Christians can do small things with great love

By the Rev. Carlton Kelley

Fr. Carlton Kelley
Fr. Carlton Kelley

As I write, the church is commemorating the slaughter of the Holy Innocents by King Herod some 2000 years ago.  These children are counted as the first martyrs for the cause of Christ.  And, as always, their deaths were caused by someone’s desire to hold onto power no matter the cost.  Some things never change.   The picture, now known around the world, of the 5 year old Syrian boy bloodied and dirtied by the war in Aleppo tragically comes easily to mind.  It seems that the young, the weak, the poor and those without power are always the first victims of war.

There seems to be no place we can turn to receive good news about the world.  Many countries have difficulties that equal or exceed the ones we are experiencing in the United States. The most positive way to interpret our times may be to realize that we are going through a period of instability and change. Some historians tell us that we are enduring but one in a cycle that happens approximately every 500 years.  While that may be true, it gives little comfort for those who are involved in the most extreme of changes such as the people of Aleppo and all who suffer through economic and political instability.  It seems that often our leaders of whatever political persuasion or nationality care more for their positions than those they have been called to serve.  In the midst of things we sometimes cannot understand or control, what is a faithful Christian to do?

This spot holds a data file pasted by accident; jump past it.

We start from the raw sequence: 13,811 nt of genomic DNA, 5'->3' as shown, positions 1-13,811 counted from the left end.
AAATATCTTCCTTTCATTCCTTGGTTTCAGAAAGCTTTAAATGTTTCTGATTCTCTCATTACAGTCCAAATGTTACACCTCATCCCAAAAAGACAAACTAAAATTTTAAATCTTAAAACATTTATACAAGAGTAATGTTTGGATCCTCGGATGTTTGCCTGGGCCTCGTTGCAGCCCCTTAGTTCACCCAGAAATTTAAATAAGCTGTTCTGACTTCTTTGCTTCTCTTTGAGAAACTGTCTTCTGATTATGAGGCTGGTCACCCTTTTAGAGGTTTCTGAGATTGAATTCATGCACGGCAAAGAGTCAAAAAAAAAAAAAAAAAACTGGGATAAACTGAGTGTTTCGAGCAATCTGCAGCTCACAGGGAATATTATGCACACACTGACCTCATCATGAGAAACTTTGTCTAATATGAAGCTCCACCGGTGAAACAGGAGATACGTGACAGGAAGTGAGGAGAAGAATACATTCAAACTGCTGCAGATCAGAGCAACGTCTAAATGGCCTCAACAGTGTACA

St. Mother Theresa of Calcutta, working in the midst of extreme poverty and the accompanying dehumanizing conditions, is known to have said that all Christians can do small things with great love.  Few of us have been given the authority to make sweeping changes that will benefit everyone. Yet all of us know how to pray and how to act, each and every day, with love and compassion.  We all know how to give thanks for our many blessings and to give our blessings to others.

Sunday, January 1, is the Feast of the Holy Name of our Lord Jesus Christ.  I can think of no better way to begin the New Year than by putting all our intentions, all our actions, all our hopes and desires for the New Year, under Jesus’ merciful and loving authority.  Come join with your sisters and brothers to make 2017 a year that begins in worship, praise, and petition for the times in which we live and those that are ahead.





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